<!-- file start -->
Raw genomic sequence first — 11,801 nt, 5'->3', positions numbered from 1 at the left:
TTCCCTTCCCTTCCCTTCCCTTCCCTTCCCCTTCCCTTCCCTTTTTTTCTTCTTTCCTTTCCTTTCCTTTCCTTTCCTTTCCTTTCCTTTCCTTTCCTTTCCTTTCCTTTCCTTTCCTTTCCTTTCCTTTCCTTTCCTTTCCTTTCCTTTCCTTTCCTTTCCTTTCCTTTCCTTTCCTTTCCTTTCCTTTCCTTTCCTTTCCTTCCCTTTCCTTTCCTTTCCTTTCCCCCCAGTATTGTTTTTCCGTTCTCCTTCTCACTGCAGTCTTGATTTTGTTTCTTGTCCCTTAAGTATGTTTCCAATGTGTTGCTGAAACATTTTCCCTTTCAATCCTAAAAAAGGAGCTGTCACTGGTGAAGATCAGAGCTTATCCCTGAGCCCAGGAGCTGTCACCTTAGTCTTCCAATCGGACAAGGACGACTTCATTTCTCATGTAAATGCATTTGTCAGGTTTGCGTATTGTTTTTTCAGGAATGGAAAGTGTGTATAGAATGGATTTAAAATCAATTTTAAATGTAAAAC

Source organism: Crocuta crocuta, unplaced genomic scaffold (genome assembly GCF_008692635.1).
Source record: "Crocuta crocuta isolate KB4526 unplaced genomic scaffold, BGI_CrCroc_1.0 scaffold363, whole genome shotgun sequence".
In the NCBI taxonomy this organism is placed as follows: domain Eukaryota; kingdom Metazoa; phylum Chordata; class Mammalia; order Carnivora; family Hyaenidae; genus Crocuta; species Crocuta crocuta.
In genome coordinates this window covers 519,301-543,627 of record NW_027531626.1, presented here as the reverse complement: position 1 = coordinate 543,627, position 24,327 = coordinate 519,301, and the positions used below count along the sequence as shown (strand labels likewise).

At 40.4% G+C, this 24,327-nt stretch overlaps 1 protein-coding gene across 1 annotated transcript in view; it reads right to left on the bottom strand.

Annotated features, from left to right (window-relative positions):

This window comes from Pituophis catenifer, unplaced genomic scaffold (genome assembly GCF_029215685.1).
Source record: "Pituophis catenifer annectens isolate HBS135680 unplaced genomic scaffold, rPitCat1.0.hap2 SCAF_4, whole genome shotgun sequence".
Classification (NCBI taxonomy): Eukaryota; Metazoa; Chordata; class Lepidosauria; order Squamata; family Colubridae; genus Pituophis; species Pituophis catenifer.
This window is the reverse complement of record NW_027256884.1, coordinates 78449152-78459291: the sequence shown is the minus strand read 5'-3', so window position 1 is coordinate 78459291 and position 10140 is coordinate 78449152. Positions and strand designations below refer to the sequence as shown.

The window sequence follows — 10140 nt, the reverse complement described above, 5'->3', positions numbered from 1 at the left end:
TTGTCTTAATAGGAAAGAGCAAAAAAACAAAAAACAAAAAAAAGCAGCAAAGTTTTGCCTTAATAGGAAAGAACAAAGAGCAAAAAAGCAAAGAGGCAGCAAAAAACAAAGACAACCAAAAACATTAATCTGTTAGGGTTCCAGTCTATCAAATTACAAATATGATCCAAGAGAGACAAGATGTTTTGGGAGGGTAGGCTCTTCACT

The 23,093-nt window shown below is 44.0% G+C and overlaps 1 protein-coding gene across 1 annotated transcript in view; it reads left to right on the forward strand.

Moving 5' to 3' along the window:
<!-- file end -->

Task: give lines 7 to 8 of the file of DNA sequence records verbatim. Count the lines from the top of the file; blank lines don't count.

At 40.4% G+C, this 24,327-nt stretch overlaps 1 protein-coding gene across 1 annotated transcript in view; it reads right to left on the bottom strand.

Annotated features, from left to right (window-relative positions):